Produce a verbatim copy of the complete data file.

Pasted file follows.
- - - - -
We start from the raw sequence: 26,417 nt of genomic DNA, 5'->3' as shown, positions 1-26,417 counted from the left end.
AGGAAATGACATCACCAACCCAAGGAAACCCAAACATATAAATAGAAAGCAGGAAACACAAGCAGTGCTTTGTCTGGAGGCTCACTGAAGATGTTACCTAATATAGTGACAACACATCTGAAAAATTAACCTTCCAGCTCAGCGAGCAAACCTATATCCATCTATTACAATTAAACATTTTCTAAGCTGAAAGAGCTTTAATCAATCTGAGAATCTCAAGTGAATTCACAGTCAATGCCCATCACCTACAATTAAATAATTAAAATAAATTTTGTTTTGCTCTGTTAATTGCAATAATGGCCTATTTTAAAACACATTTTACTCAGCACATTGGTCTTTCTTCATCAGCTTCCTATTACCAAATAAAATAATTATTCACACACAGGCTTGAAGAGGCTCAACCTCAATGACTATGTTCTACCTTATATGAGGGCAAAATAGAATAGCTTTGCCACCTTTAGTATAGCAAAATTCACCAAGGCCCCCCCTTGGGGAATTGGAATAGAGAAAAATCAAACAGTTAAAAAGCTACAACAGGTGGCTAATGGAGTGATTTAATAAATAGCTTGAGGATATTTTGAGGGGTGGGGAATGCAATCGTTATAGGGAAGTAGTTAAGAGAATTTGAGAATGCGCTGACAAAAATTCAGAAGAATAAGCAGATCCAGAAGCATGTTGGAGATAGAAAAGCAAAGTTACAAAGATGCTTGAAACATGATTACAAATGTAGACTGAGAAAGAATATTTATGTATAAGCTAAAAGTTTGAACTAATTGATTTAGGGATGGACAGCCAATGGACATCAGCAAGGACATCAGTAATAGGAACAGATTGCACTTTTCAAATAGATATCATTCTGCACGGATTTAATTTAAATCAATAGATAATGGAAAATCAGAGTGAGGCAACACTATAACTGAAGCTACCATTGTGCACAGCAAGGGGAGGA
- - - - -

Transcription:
We start from the raw sequence: 26,417 nt of genomic DNA, 5'->3' as shown, positions 1-26,417 counted from the left end.
AGGAAATGACATCACCAACCCAAGGAAACCCAAACATATAAATAGAAAGCAGGAAACACAAGCAGTGCTTTGTCTGGAGGCTCACTGAAGATGTTACCTAATATAGTGACAACACATCTGAAAAATTAACCTTCCAGCTCAGCGAGCAAACCTATATCCATCTATTACAATTAAACATTTTCTAAGCTGAAAGAGCTTTAATCAATCTGAGAATCTCAAGTGAATTCACAGTCAATGCCCATCACCTACAATTAAATAATTAAAATAAATTTTGTTTTGCTCTGTTAATTGCAATAATGGCCTATTTTAAAACACATTTTACTCAGCACATTGGTCTTTCTTCATCAGCTTCCTATTACCAAATAAAATAATTATTCACACACAGGCTTGAAGAGGCTCAACCTCAATGACTATGTTCTACCTTATATGAGGGCAAAATAGAATAGCTTTGCCACCTTTAGTATAGCAAAATTCACCAAGGCCCCCCCTTGGGGAATTGGAATAGAGAAAAATCAAACAGTTAAAAAGCTACAACAGGTGGCTAATGGAGTGATTTAATAAATAGCTTGAGGATATTTTGAGGGGTGGGGAATGCAATCGTTATAGGGAAGTAGTTAAGAGAATTTGAGAATGCGCTGACAAAAATTCAGAAGAATAAGCAGATCCAGAAGCATGTTGGAGATAGAAAAGCAAAGTTACAAAGATGCTTGAAACATGATTACAAATGTAGACTGAGAAAGAATATTTATGTATAAGCTAAAAGTTTGAACTAATTGATTTAGGGATGGACAGCCAATGGACATCAGCAAGGACATCAGTAATAGGAACAGATTGCACTTTTCAAATAGATATCATTCTGCACGGATTTAATTTAAATCAATAGATAATGGAAAATCAGAGTGAGGCAACACTATAACTGAAGCTACCATTGTGCACAGCAAGGGGAGGA